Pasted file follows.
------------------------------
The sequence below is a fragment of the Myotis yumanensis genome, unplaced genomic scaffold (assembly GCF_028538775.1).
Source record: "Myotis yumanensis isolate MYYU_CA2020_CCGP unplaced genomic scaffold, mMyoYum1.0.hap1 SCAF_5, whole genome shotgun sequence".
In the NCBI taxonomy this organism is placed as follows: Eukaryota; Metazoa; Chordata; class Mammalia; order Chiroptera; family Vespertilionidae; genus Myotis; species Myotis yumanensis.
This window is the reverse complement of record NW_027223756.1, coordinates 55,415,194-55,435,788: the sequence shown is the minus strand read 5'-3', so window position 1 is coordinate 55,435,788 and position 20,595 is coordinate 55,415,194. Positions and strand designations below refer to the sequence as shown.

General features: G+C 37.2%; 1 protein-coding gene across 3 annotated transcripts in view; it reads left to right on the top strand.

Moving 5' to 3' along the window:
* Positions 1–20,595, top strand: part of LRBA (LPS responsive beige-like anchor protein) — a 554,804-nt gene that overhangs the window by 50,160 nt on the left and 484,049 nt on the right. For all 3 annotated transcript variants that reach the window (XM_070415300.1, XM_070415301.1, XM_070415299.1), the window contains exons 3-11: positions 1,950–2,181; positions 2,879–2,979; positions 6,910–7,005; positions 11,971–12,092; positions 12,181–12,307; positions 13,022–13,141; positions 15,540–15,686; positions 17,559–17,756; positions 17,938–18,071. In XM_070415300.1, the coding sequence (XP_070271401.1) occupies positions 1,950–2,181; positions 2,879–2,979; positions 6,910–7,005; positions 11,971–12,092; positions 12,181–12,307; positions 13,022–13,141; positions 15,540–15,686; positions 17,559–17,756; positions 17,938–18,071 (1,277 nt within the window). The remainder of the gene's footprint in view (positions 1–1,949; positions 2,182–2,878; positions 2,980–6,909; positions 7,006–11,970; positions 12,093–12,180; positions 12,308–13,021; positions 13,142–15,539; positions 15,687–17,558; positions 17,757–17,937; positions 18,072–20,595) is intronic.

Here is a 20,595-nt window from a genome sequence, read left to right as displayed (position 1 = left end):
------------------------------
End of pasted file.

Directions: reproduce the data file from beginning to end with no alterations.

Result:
The sequence below is a fragment of the Myotis yumanensis genome, unplaced genomic scaffold (assembly GCF_028538775.1).
Source record: "Myotis yumanensis isolate MYYU_CA2020_CCGP unplaced genomic scaffold, mMyoYum1.0.hap1 SCAF_5, whole genome shotgun sequence".
In the NCBI taxonomy this organism is placed as follows: Eukaryota; Metazoa; Chordata; class Mammalia; order Chiroptera; family Vespertilionidae; genus Myotis; species Myotis yumanensis.
This window is the reverse complement of record NW_027223756.1, coordinates 55,415,194-55,435,788: the sequence shown is the minus strand read 5'-3', so window position 1 is coordinate 55,435,788 and position 20,595 is coordinate 55,415,194. Positions and strand designations below refer to the sequence as shown.

General features: G+C 37.2%; 1 protein-coding gene across 3 annotated transcripts in view; it reads left to right on the top strand.

Moving 5' to 3' along the window:
* Positions 1–20,595, top strand: part of LRBA (LPS responsive beige-like anchor protein) — a 554,804-nt gene that overhangs the window by 50,160 nt on the left and 484,049 nt on the right. For all 3 annotated transcript variants that reach the window (XM_070415300.1, XM_070415301.1, XM_070415299.1), the window contains exons 3-11: positions 1,950–2,181; positions 2,879–2,979; positions 6,910–7,005; positions 11,971–12,092; positions 12,181–12,307; positions 13,022–13,141; positions 15,540–15,686; positions 17,559–17,756; positions 17,938–18,071. In XM_070415300.1, the coding sequence (XP_070271401.1) occupies positions 1,950–2,181; positions 2,879–2,979; positions 6,910–7,005; positions 11,971–12,092; positions 12,181–12,307; positions 13,022–13,141; positions 15,540–15,686; positions 17,559–17,756; positions 17,938–18,071 (1,277 nt within the window). The remainder of the gene's footprint in view (positions 1–1,949; positions 2,182–2,878; positions 2,980–6,909; positions 7,006–11,970; positions 12,093–12,180; positions 12,308–13,021; positions 13,142–15,539; positions 15,687–17,558; positions 17,757–17,937; positions 18,072–20,595) is intronic.

Here is a 20,595-nt window from a genome sequence, read left to right as displayed (position 1 = left end):